Battle of the words – the storm following Operation Pillar of Defense

The Israeli spin machine is hard at work getting its version out to Americans and Westerners about what happened during the 8-days of Operation Pillar of Defense.   I have copied Israeli Ambassador Meir Shlomo’s piece at the end of this blog.  Needless to say, having witnessed Israel’s military assault from the ground in Gaza, I adamantly reject many of the Ambassador’s assertions.  I wonder where he was sitting while the bombs were falling?

Thankfully, the Jewish Voice for Peace chapter in Albuquerque, New Mexico has written a strong rebuttal which I hope the local paper will publish.  Whether you side with Israel, with Palestine or sit on the fence, I hope you will read both pieces carefully and judge for yourself which narrative rings true.

The Albuquerque Chapter of the Jewish Voice for Peace wrote the following:

“In a recent op-ed piece, Ambassador Meir Schlomo, the Consul General of Israel to the Southwest, demonstrates the asymmetries he claimed differentiate Israel from Gaza in the context of the latest Israeli Defense Force (IDF) operation in Gaza, Operation Pillar of Defense. It is no accident at all that Mr. Schlomo has seized upon the concept of asymmetry in both justifying this IDF operation and demonizing Hamas and the people of Gaza.  This is a case in which an argument tries to attack the strengths of an opponent’s case rather than attacking their weaknesses. The asymmetries between Israel and Gaza are so utterly stark, so severely contrastive, that Mr. Schlomo reasons that he must directly confront the concept and turn it on its head in Israel’s favor.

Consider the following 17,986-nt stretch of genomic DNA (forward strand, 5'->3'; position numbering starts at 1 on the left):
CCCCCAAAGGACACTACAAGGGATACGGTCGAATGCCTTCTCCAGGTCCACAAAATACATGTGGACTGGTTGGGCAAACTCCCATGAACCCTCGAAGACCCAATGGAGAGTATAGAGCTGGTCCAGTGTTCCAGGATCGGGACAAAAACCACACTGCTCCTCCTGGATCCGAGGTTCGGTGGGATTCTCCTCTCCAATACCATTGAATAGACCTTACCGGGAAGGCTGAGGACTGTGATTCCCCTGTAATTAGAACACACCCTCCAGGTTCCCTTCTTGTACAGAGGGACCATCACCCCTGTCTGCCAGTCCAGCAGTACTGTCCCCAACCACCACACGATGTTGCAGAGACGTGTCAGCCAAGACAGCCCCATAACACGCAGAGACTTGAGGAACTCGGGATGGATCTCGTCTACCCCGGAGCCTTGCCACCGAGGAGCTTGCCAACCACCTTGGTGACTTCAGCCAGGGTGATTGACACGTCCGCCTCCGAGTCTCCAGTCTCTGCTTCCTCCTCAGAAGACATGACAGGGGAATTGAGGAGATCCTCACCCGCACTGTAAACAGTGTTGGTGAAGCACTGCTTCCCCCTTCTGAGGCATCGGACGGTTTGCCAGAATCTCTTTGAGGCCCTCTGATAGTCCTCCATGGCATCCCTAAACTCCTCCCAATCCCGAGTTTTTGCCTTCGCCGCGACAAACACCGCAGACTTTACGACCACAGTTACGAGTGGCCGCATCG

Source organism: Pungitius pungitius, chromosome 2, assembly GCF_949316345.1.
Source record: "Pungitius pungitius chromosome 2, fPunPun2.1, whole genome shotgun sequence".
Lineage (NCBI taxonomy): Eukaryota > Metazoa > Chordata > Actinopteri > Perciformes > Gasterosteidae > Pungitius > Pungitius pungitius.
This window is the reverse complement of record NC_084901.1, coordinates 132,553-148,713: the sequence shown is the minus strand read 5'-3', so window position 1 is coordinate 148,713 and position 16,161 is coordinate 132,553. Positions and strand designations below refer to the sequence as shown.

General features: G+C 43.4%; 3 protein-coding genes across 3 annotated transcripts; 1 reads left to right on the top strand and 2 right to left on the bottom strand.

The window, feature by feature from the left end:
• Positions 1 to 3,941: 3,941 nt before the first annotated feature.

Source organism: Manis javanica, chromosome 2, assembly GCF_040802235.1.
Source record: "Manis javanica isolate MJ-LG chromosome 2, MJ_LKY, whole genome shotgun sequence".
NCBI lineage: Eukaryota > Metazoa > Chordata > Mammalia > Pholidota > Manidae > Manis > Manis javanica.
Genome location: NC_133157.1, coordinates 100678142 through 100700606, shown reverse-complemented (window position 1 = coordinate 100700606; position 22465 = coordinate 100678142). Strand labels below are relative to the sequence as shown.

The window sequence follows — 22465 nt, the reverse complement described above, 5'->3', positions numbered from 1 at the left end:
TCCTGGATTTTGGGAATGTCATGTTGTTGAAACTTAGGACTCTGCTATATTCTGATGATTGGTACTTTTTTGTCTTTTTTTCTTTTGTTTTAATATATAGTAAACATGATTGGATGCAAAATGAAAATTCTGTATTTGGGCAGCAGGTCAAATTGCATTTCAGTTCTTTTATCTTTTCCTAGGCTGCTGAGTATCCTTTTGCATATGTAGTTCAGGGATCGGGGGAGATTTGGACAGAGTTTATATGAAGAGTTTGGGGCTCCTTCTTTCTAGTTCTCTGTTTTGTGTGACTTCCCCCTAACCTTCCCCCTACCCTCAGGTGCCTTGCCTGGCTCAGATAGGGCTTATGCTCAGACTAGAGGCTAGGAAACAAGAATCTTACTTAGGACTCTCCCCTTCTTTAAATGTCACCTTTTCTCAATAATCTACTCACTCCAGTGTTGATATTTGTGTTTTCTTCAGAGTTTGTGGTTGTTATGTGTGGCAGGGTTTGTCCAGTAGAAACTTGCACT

What are the asymmetries that Mr. Schlomo seeks to obscure? 

 The first important set of asymmetries contrasts the economies of the country, Israel, and the territory, Gaza. According to the United Nations, Israel boasts an intensively modern industrial economy ranked 17th out of 187 countries on the Human Development Index; Israel’s GDP is the 39th largest in the world. It is difficult to obtain as complete an assessment of the economic conditions in Gaza, since most observers before 2007 at least looked at conditions in all of the occupied Palestinian territories, including Gaza and the West Bank.  But it is clear that over one third and perhaps as much as one half of Gaza’s adults are unemployed; over 40% are considered “food insecure” and at least 80% rely on food aid for daily nourishment.   Gaza is an extremely densely populated area, with over 1.6 million people in just 140 square miles, just about the size of metropolitan Albuquerque.  The vast majority of Gaza’s people are refugees whose families were displaced by Israel in previous conflicts.  Severe water and electricity shortages are daily crises for them.  By any measure, the people of Gaza are extremely impoverished, while the people of Israel are among the world’s most fortunate.

The second set has to do with the political status of the two. Israel is an internationally recognized country with diplomatic relations with countries everywhere in the world. The influence of Israel is notable, particularly in the United States, where during our recent national election the Prime Minister of Israel weighed in on his candidate preferences in a fashion that might be deemed extremely inappropriate were another world leader to have behaved in this fashion.  By contrast Gaza is a territory with an entirely anomalous status.  While IDF forces did vacate Gaza’s surface lands in 2005, the UN “Special Rapporteur on the situation of human rights in the Palestinian territories occupied since 1967” stated in 2007:

Israel remains an occupying Power in respect of Gaza. Arguments that Israel ceased its occupation of Gaza in 2005 following the evacuation of its settlements and the withdrawal of its troops take no account of the fact that Israel retains effective control over Gaza by means of its control over Gaza’s external borders, airspace, territorial waters, population registry, tax revenues and governmental functions. The effectiveness of this control is emphasized by regular military incursions and rocket attacks.

Over one third of Gaza’s farmland is inaccessible because of Israel’s self-declared “security zones” that lie within Gaza’s territory; the Israeli navy does not permit Gaza’s fishermen to fish beyond three miles from shore.  Every other country in the world controls a belt of coastal waters that extends twelve miles from shore.